A PLACE TO DIE
Volume 11 Number 5.
Life is a mystery; death is a puzzle. And since "people are not much interested in a mystery, because it can't be solved," writers write about death. So says the narrator-writer in the collection's last story, "Four California Deaths." Guess what A Place to Die is about? Yup. Death. In fact, death in this collection is trotted out so frequently and so shamelessly that it becomes rather tiresome. Frankly, I share the lady's skepticism in "Four California Deaths":
Really, don't you think that's kind of juvenile.
The nine stories in A Place to Die do not work as a collection, but there is so much variety in style and structure and tone that everyone will find something that appeals. Personally, I like "The Clam-Digger," a dreamy little beast fable, and "A Short Story," a clever experimental piece that satirizes the conventions of short story criticism. "Old Bottles," with its poignant ending reminds me gently that Bowering's sardonic smile is not a permanent fixture.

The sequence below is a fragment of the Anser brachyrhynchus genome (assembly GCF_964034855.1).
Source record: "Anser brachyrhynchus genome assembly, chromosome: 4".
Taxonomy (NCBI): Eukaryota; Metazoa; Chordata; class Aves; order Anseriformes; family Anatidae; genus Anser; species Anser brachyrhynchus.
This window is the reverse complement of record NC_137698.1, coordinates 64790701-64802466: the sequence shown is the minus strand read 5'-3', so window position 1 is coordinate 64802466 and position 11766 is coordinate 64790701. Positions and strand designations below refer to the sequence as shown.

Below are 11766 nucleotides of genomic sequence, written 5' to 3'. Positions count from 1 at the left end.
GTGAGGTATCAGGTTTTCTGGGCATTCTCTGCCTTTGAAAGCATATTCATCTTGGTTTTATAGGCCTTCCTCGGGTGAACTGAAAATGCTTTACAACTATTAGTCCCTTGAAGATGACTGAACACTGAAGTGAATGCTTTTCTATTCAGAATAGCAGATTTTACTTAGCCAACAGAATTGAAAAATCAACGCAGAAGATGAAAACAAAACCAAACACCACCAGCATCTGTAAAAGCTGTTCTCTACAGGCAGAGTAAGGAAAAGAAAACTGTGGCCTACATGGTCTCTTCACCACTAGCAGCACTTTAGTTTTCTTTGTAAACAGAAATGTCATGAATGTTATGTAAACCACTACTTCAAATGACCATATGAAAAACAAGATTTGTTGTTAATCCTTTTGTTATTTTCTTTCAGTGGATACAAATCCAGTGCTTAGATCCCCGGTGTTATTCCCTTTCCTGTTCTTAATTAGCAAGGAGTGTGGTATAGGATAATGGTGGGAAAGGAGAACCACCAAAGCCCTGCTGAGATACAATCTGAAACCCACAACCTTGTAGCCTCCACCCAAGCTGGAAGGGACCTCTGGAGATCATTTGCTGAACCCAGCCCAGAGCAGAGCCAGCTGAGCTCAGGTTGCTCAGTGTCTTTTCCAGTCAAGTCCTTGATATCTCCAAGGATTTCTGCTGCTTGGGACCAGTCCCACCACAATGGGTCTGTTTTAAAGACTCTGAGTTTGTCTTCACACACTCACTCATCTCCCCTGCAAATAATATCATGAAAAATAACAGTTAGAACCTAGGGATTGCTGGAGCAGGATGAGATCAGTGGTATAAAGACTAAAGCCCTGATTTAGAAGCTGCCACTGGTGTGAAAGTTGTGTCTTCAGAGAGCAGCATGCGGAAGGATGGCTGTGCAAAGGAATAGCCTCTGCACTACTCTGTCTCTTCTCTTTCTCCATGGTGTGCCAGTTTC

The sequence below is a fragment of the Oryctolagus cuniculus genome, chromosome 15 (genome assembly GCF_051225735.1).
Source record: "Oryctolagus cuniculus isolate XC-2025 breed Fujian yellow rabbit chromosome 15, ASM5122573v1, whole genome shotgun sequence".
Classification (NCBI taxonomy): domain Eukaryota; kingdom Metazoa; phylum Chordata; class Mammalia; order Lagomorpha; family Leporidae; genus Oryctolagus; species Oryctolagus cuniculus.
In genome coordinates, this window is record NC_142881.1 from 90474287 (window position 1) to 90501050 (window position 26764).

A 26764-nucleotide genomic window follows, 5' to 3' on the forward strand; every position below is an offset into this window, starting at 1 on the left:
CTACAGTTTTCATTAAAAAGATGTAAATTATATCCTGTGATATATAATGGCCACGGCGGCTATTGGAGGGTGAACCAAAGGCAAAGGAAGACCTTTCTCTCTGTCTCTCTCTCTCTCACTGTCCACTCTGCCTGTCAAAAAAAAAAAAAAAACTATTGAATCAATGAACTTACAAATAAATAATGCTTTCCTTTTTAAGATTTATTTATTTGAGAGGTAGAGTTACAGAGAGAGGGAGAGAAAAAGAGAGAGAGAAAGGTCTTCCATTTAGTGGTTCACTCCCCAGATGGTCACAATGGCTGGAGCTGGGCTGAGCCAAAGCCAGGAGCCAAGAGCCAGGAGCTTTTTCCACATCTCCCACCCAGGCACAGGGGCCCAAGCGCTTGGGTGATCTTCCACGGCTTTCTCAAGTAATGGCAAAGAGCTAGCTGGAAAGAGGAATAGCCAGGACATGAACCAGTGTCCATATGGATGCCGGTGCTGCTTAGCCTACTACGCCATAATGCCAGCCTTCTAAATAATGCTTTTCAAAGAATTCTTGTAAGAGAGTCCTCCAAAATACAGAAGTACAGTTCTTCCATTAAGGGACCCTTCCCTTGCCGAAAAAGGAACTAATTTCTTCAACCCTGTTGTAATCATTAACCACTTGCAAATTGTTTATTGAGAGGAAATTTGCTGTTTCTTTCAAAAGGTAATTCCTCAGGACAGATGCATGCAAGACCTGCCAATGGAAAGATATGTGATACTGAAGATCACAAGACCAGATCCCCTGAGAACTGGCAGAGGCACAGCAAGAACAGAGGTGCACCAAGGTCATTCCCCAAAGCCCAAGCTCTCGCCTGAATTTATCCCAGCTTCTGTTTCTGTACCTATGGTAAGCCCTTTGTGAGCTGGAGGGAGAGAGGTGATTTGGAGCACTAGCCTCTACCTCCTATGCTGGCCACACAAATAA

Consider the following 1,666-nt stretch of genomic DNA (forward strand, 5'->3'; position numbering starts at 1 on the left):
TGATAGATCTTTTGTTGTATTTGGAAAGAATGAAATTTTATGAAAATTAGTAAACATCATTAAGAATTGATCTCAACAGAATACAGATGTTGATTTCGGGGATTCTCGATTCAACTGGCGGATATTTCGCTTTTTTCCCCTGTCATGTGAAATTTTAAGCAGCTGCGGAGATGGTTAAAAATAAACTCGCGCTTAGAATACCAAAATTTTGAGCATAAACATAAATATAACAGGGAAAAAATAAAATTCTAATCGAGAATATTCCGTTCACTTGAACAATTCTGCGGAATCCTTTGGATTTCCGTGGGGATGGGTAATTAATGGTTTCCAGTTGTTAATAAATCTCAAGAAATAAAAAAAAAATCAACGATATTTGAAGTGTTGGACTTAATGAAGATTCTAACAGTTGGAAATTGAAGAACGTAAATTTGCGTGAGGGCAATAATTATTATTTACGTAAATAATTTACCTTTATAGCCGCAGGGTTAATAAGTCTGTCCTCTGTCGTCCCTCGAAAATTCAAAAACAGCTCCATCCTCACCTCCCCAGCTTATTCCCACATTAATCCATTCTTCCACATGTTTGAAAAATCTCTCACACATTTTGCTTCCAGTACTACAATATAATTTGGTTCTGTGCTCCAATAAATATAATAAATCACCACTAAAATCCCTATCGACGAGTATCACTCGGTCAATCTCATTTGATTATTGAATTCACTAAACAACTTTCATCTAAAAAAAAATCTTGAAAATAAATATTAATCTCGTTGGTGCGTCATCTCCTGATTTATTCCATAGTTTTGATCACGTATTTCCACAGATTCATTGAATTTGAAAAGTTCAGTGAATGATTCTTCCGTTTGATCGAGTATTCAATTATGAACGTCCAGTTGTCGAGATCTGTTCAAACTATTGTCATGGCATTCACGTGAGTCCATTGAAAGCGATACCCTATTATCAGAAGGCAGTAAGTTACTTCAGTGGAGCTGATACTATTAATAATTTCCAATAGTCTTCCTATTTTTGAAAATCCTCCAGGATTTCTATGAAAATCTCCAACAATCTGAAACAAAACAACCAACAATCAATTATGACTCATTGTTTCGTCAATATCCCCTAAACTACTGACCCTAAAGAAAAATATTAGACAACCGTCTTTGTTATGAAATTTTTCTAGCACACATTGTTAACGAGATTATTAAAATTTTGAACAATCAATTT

Vanderhaeghe, Kinsella, Hood, and Rooke have recently published collections much better than A Place to Die, but Bowering undoubtedly is a gifted craftsman in this popular genre.
Unfortunately, Bowering's explicit language will keep him off the shelves of some secondary school libraries.
Boh Kinczyk, Central Elgin C. I., St. Thomas, ON.
1971-1979 | 1980-1985 | 1986-1990 | 1991-1995
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